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Eur J Heart Fail. 2018 Feb;20(2):323-331. doi: 10.1002/ejhf.1131. Epub 2018 Jan 4.

Association between mean systolic and diastolic blood pressure throughout the follow-up and cardiovascular events in acute myocardial infarction patients with systolic dysfunction and/or heart failure: an analysis from the High-Risk Myocardial Infarction Database Initiative.

Author information

1
INSERM, Centre, d'Investigations Cliniques Plurithématique 1433, INSERM U1116, Université de Lorraine, CHRU de Nancy, F-CRIN INI-CRCT, Nancy, France.
2
Department of Physiology and Cardiothoracic Surgery, Cardiovascular Research and Development Unit, Faculty of Medicine, University of Porto, Porto, Portugal.
3
Université de Lorraine, Institut Elie Cartan de Lorraine, UMR 7502, Vandoeuvre-lès-Nancy, France.
4
CNRS, Institut Elie Cartan de Lorraine, UMR 7502, Vandoeuvre-lès-Nancy, France.
5
Team BIGS, INRIA, Villers-lès-Nancy, France.
6
Division of Cardiovascular Medicine, Brigham & Women's Hospital, Harvard Medical School, Boston, MA, USA.
7
BHF Cardiovascular Research Centre, University of Glasgow, Glasgow, Scotland, UK.
8
Department of Medicine, University of Michigan School of Medicine, Ann Arbor, MI, USA.
9
Department of Cardiology, University of Bergan, Stavanger University Hospital, Stavanger, Norway.

Abstract

BACKGROUND:

Observational data have described the association of blood pressure (BP) with mortality as 'J-shaped', meaning that mortality rates increase below a certain BP threshold. We aimed to analyse the associations between BP and prognosis in a population of acute myocardial infarction (MI) patients with heart failure (HF) and/or systolic dysfunction.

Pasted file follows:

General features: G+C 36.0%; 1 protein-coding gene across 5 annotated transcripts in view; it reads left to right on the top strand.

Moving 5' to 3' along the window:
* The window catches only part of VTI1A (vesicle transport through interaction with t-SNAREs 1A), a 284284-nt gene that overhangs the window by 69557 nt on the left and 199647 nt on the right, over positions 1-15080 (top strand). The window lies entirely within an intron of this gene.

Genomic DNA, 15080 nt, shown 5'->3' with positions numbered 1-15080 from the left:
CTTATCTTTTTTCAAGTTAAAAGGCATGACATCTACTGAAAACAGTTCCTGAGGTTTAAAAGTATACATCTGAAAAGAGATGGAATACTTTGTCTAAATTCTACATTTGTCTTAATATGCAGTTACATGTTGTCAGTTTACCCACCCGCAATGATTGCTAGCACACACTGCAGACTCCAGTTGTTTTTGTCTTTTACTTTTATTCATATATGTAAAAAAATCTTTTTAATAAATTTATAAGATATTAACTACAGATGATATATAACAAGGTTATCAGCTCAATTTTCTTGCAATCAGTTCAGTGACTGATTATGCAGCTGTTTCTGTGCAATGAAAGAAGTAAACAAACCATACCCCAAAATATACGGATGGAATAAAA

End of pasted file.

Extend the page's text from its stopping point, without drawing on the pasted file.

METHODS AND RESULTS:

The datasets included in this pooling initiative are derived from four trials: CAPRICORN, EPHESUS, OPTIMAAL, and VALIANT. A total of 28 771 patients were included in this analysis. Arithmetic means of all office BP values measured throughout follow-up were used. The primary outcome was cardiovascular death. The mean age was 65 ± 11.5 years and 30% were female. Patients in the lower systolic BP (SBP) quintiles had higher rates of cardiovascular death (reference: SBP 121-128 mmHg) [adjusted hazard ratio (HR) 2.49, 95% confidence interval (CI) 2.26-2.74 for SBP ≤112 mmHg, and HR 1.29, 95% CI 1.16-1.43 for SBP 113-120 mmHg]. The findings for HF hospitalization and MI were similar. However, stroke rates were higher in patients within the highest SBP quintile (reference: SBP 121-128 mmHg) (HR 1.38, 95% CI 1.11-1.72). Patients who died had a much shorter follow-up (0.7 vs. 2.1 years), less BP measurements (4.6 vs. 9.8) and lower mean BP (-8 mmHg in the last SBP measurement compared with patients who remained alive during the follow-up), suggesting that the associations of low BP and increased cardiovascular death represent a reverse causality phenomenon.

CONCLUSION:

Systolic BP values <125 mmHg were associated with increased cardiovascular death, but these findings likely represent a reverse causality phenomenon.

KEYWORDS:

Blood pressure; Cardiovascular outcomes; Heart failure; Myocardial infarction

PMID:
29314455
DOI:
10.1002/ejhf.1131
[Indexed for MEDLINE]
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